Subscribe to The Chicago Manual of Style Online
Citation, Documentation of Sources
Q. In my work I encounter many European authors who, in academic texts, insist on using “pp.” when subsequently using an “ff.” notation (writing, for instance, “pp. 173ff.”). Setting aside the advisability of using “ff.” as opposed to giving readers a specific page range, I feel quite certain that the abbreviation should be “p.” rather than “pp.” It does, after all, mean “and the following pages.” And one would never say “pages 173 and the following pages.” Yet I can’t find any explicit style-guide help to back me up here so as to silence the protests claiming that “pp.” is proper since multiple pages are being cited. Your thoughts?
A. Either choice is defensible, but we would side with your authors’ preference for “pp.”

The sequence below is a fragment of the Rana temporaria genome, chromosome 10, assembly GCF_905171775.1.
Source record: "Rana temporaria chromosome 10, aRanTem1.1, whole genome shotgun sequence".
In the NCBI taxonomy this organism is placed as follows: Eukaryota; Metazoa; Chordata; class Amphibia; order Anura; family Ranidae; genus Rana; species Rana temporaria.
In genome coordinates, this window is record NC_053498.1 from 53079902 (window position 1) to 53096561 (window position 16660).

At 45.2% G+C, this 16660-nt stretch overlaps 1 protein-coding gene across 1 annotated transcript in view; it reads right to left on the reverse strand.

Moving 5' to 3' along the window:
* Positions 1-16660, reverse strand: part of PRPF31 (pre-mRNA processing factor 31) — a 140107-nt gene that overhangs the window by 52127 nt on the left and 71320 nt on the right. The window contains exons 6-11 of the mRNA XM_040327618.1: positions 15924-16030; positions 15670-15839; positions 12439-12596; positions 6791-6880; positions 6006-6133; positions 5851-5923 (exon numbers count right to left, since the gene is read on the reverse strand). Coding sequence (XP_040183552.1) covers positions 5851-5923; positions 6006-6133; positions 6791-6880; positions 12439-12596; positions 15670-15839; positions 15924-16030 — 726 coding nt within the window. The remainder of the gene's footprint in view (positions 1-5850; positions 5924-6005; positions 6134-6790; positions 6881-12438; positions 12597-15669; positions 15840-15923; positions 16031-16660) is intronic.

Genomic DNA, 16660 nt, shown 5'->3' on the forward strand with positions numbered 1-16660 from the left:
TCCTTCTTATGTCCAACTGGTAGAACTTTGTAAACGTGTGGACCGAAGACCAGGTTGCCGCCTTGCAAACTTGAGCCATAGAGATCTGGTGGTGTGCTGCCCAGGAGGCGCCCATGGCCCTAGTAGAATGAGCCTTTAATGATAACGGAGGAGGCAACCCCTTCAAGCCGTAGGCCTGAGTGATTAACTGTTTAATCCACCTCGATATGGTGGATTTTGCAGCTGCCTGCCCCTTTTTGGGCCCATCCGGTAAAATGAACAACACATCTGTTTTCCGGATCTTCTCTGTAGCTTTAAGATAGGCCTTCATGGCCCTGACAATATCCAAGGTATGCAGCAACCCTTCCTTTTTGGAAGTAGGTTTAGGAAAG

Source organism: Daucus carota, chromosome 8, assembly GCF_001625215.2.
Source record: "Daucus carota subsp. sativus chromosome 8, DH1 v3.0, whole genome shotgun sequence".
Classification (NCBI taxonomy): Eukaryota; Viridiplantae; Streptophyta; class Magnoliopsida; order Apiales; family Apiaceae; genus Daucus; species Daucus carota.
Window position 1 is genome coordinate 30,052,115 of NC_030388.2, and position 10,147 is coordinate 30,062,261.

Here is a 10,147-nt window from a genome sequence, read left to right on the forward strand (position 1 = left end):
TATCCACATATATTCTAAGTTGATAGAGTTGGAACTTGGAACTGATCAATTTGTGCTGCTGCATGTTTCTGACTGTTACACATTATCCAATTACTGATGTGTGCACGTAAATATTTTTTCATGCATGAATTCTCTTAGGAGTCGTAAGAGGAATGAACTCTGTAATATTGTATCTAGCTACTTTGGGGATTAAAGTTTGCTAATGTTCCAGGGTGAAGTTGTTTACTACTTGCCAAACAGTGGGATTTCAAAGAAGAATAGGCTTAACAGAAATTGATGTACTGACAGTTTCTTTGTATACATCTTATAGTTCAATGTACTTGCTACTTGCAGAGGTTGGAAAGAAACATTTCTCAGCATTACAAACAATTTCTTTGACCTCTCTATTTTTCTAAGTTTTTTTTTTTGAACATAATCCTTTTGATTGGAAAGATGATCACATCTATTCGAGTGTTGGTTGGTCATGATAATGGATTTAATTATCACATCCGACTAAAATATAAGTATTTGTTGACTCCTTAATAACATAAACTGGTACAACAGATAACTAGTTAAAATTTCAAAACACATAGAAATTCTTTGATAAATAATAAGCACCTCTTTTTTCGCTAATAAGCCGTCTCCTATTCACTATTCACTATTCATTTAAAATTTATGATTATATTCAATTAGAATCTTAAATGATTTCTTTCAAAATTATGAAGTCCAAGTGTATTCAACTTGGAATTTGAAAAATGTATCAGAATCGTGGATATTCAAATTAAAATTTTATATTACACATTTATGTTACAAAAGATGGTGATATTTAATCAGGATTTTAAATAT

The first eleven editions of the Manual (1906 through 1949) included a pair of examples that back up this usage (these examples are from the eleventh edition; the examples in the first ten editions included an equals sign after each opening parenthesis):
pp. 5 f. (page 5 and the following page)
pp. 5 ff. (page 5 and the following pages)
(Note the thin spaces between the numeral and “f.” or “ff.”—recommended in the first eleven editions and represented here with Unicode character number 2009; Chicago now omits that space.)
You’re right that “ff.” is typically interpreted as meaning “and the following pages,” but it’s Latin (it stands for a plural form of the word that survives in English as “folio”), and besides, it’s just a shorthand. If it helps, you can think of “pp. 173ff.” as equivalent to an indeterminate range expressed as “pp. 173–.”
CMOS 17 allows “ff.” in certain cases (though not in an index), but we discourage the singular “f.” because it’s always more helpful simply to include the following page (e.g., 173–74, not 173f.). See CMOS 14.149. And though CMOS no longer includes an example of these abbreviations with “pp.” (our primary recommendation omits “p.” and “pp.” with page numbers in source citations), we defer to the usage established by the earlier editions of the Manual.